Brad Pitt talks Trump tweets, being a better dad and crying in ‘Ad Astra’
Brian Truitt USA TODAY
Published 1:18 PM EDT Sep 20, 2019
WASHINGTON – Brad Pitt leans back and relaxes in a Georgetown hotel chair a mile and a half from the White House, though he’s light-years away from worrying about presidential tweets.
It’s been three days since the 55-year-old actor told a French newspaper that President Donald Trump represented a “much bigger threat” on “more serious issues” than tariffs on the French vineyard Pitt owns with ex-wife Angelina Jolie.
No angry social-media missives have been thrown his way yet, though, and “truthfully, I don’t even think about it. It probably says I’m doing something wrong,” says Pitt, brandishing his signature grin.
This mind-set is in line with the overall Tao of Brad: The star of the space adventure “Ad Astra” (in theaters Friday) is self-effacing and thoughtful, kind and cool, philosophical yet also guarded.
In recent years in the public eye, Pitt has navigated a two-year divorce and got sober. He’s also found two of his most memorable characters onscreen: The enigmatic and easygoing 1960s stuntman Cliff Booth in Quentin Tarantino’s “Once Upon A Time in Hollywood” – which has Pitt in line for his fourth Oscar acting nomination – and stoic, introspective “Ad Astra” astronaut Roy McBride, who blasts off into the cosmos seeking his missing father (Tommy Lee Jones).
“I’m telling you, even someone who’s hit the lottery has trouble sleeping sometimes,” Pitt says of his superstar image. “We all have our demons, the things we’re wrestling with. We can spend a lifetime pushing them away until we have to deal with them at the very end in a very scary, frightening, ugly way. Or we can start acknowledging those. That’s pretty much where I see it now.”
“Ad Astra” (which Pitt produced with his company Plan B Entertainment) has him reflecting on fatherhood, both as a loving son and as a dad of six with Jolie.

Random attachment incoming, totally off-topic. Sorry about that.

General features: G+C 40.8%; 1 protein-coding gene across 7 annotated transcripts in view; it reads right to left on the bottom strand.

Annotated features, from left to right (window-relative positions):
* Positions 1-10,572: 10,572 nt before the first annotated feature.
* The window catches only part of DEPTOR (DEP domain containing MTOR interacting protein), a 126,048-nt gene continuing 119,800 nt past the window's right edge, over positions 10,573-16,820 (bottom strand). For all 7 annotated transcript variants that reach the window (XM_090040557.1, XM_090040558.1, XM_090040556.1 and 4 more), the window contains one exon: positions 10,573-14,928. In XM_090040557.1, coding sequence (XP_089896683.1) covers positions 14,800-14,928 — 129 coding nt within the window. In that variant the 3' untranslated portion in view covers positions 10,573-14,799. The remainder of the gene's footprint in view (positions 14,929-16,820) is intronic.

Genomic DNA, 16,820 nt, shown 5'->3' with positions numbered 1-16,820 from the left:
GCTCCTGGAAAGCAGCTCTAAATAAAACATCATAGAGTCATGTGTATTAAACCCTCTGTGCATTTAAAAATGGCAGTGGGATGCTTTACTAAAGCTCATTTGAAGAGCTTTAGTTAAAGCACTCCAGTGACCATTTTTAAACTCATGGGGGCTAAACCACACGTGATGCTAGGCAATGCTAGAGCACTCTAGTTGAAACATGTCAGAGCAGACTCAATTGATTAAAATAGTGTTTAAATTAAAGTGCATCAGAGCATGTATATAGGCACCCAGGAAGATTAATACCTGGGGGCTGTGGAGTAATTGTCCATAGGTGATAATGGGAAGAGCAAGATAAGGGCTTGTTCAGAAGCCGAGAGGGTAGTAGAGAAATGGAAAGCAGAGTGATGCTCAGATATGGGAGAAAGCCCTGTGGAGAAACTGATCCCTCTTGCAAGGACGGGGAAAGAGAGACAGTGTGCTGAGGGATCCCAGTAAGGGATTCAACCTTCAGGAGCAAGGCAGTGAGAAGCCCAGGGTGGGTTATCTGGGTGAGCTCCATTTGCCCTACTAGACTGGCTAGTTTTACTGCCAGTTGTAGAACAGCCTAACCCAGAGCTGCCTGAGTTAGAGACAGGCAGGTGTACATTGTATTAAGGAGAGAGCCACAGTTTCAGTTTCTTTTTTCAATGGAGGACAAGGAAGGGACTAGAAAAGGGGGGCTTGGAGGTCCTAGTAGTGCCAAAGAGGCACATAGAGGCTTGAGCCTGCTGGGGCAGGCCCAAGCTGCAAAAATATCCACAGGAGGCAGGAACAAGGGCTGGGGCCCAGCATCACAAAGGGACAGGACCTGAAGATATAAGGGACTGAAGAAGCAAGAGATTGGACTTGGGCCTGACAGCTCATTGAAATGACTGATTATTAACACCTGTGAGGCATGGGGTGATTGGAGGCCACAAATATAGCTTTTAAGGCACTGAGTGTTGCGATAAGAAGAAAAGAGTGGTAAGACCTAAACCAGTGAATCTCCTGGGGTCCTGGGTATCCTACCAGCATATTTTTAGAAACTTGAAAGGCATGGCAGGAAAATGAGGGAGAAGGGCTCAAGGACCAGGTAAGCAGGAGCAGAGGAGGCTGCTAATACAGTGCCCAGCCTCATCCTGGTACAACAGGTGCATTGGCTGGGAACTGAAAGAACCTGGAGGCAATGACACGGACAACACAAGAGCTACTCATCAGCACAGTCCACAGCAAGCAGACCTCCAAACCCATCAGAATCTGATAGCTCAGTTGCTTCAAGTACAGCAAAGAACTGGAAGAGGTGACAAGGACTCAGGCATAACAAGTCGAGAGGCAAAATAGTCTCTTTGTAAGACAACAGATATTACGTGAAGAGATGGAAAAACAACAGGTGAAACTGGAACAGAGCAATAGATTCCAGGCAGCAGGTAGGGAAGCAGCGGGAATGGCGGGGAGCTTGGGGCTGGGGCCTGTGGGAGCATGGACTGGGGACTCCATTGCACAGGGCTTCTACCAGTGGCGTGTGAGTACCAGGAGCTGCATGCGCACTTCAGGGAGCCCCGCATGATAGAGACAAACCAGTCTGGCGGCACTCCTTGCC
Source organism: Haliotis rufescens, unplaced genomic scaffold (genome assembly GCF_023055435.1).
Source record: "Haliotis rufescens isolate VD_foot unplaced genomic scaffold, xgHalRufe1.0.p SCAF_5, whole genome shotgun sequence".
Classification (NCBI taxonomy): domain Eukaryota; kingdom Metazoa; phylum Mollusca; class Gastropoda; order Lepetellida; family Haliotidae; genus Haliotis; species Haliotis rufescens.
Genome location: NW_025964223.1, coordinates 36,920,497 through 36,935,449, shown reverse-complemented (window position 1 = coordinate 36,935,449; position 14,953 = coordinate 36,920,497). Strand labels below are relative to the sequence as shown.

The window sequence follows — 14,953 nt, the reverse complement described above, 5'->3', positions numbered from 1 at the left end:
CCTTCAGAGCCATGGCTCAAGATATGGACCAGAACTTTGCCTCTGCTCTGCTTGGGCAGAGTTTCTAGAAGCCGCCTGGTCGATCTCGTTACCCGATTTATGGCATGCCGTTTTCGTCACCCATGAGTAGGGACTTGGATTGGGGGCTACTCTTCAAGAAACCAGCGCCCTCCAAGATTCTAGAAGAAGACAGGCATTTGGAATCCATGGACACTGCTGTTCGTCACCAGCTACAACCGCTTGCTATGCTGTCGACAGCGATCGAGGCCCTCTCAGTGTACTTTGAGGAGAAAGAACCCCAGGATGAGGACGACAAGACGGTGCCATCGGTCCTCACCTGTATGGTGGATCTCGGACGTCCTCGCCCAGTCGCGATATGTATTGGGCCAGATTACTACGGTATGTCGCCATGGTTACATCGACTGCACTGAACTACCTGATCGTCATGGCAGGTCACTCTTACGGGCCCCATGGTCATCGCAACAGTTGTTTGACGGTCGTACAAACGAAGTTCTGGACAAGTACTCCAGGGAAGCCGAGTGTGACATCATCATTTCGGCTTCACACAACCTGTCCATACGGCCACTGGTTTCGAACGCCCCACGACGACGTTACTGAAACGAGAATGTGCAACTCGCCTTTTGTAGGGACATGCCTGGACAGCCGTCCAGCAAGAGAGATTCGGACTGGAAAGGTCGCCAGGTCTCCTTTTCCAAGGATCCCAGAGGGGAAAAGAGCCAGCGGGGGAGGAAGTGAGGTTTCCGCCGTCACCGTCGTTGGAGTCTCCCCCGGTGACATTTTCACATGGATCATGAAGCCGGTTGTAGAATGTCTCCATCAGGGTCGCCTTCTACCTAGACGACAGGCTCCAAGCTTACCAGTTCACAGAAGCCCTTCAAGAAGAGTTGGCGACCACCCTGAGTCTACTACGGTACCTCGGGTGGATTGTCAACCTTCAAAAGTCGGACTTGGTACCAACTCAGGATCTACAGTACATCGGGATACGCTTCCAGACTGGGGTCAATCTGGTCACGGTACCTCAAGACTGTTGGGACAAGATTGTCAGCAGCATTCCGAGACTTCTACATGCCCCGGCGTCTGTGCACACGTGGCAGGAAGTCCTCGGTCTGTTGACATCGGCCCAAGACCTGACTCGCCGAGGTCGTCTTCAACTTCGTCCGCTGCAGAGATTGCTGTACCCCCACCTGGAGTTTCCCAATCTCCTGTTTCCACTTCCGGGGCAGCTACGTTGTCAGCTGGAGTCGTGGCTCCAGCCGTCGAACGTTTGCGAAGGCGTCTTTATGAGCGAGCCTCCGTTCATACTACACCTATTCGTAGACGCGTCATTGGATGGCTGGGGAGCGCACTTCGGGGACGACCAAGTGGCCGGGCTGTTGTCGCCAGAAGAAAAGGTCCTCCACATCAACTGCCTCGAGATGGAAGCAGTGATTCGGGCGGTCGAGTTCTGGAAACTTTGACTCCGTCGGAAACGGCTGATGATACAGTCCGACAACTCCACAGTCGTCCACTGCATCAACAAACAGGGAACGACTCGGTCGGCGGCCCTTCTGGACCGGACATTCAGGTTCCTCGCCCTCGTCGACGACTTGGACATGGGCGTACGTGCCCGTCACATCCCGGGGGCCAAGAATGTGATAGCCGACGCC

“Our fathers leave such an indelible mark on us and that relationship is so, so vital,” Pitt says. “My dad had always said he wanted to give us a better life than he had coming from great poverty, and he did that. That in turn makes me think the same way: What do I have to offer that’s better than what I had for my kids?”
Figuring out how he can be a better dad is something that’s always “in flux,” the actor acknowledges.
“It’s a constant moving target,” he says.
When Pitt watches himself in movies now, he can see his father’s moves and mannerisms, and “that’s amazing to me because I’m certainly not conscious of it.” It doesn’t bother him, though “when I first found myself reprimanding my kids in a way my parents reprimanded me, that’s the time I got freaked out.”
Pitt’s co-star Jones says “there’s food for thought” in Roy’s lost relationship with his dad and vice versa. He was impressed by Pitt’s commitment to the rigors of the role, emotionally and especially physically: “He was very patient and very cool wearing that pressure suit all day. Those things are not comfortable.”
As Pitt’s “Ad Astra” character goes from Earth to the moon and all the way to Mars and Neptune – and deals with raging monkeys and lunar car chases along the way – there’s a cathartic scene in which the usually reserved Roy cries. And in that moment, Pitt approached it as a son rather than a father. He really didn’t have to dig that far to mine his own feelings: “You can say the word ‘Dad’ and I’m moved,” he explains, touching his heart.
Pitt sees a thematic connection between his two current characters, mainly that “you’ve got to go through the Roy experience to get to the place of ease of Cliff,” he says.